Indoor Exhibits

Boats and components
A cross-section shows the composition of the boats, the various types used for transport of goods or people and how they were constructed. Of special interest are the scale models of the burcio“Lina”, one of the last of this type of riverboat in operation, and the cross-section of the mainmast of a Paduan burcio, the type of boat common in the Veneto region and the symbol of river navigation. Against the wall is the rudder of the burcio “Spes”, 4.50 m. tall, complete with its rigòla(tiller), with the reduction made following motorization of the craft highlighted.

On exhibit are the tools and equipment used in the squeri, the yards in which the boats were built and repaired and, at one time, there were many of these along the river. Working in these yards were carpenters, blacksmiths, caulkers, sawers and other skilled laborers. The hall displays a yard hoist in wood and corresponding taje (tackles) for beaching and launching the boats. Displayed on a number of panels are the various tools used by squeraroi (yard workers) to cut, saw, measure, shape and drill, as well as samples of materials, such as the pégola that was spread on the hull.

Hydraulic works, goods and navigation routes
This room contains historical information about the waterways, hydraulic works and goods transported. There are a number of maps of the waterways that underscore the importance and complexity of the Padua waterway system fed by the Brenta and Bacchiglione rivers. Trachyte rock and calcrete flake from the Euganean Hills, riverbed sand extracted using the bailón, and coal, grains and fertilizers from the port of Marghera, were the goods normally transported by the burci. Battaglia was the sorting point for material arriving from and going to the Euganean Hills and this role was further reinforced with the construction of the boat basin (1923) that opened the short route towards Chioggia, shown here in a large scale model.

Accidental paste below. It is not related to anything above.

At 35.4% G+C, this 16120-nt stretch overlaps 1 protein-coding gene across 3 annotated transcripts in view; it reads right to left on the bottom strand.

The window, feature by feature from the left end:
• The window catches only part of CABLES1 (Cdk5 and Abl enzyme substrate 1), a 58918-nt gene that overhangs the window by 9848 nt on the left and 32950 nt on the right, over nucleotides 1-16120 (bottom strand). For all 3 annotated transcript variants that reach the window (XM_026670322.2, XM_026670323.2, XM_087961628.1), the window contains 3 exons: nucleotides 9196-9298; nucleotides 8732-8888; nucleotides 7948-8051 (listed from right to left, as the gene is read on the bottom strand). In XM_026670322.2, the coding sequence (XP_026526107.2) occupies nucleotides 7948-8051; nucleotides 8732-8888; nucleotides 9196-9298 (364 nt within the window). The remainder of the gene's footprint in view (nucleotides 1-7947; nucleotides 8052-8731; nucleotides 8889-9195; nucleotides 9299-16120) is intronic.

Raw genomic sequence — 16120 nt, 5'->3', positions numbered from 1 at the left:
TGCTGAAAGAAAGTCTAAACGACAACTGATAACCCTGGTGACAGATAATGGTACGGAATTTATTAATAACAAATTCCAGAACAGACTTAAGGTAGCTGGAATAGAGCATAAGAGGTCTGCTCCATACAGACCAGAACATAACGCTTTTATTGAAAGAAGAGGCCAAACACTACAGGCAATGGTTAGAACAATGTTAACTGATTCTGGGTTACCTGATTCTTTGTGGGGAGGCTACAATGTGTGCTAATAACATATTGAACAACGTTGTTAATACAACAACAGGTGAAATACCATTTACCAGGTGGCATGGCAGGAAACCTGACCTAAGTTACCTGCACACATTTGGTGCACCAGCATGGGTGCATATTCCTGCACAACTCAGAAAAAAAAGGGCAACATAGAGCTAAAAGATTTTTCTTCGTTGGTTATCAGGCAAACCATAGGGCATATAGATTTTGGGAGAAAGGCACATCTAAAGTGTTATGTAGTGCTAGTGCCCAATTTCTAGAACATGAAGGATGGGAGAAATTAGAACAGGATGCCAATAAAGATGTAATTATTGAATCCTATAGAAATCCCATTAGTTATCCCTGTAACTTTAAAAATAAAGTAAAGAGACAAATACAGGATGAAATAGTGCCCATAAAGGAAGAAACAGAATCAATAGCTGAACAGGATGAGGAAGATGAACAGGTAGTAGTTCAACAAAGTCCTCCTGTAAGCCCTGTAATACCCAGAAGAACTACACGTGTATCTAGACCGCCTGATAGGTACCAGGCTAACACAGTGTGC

Propulsion Methods
Freight boats were wind-propelled, pulled by horses or pushed along by the boatmen themselves using long oars. In the post-war period, these propulsion methods were replaced by inboard motors. On one side of the room the various traditional means of propulsion are shown (93 square meter mainsail and lower mast of the burcio “Nuovo Antonio”, oars and rowlocks, rigging systems, etc.), and on the other the components of motorized propulsion (axles, inverters, deadwood, navigation lights, tugboat models).

Life On-board
These boats were not just used for work, they were also actual houses. Below deck, in the bow, lived the marinèro (sailor) and morè (cabin-boy), and in the stern the skipper, who could be either the parón (owner) or, more often, the boatman. In addition to the accessories required for navigation, such as anchors, boathooks and the sèssola (used to bail water from the boat), the boatmen carried aboard everything they needed for daily life, for example the bóta for water, moschéto to keep insects away from the food, wooden trunks for linens and wood-burning stove

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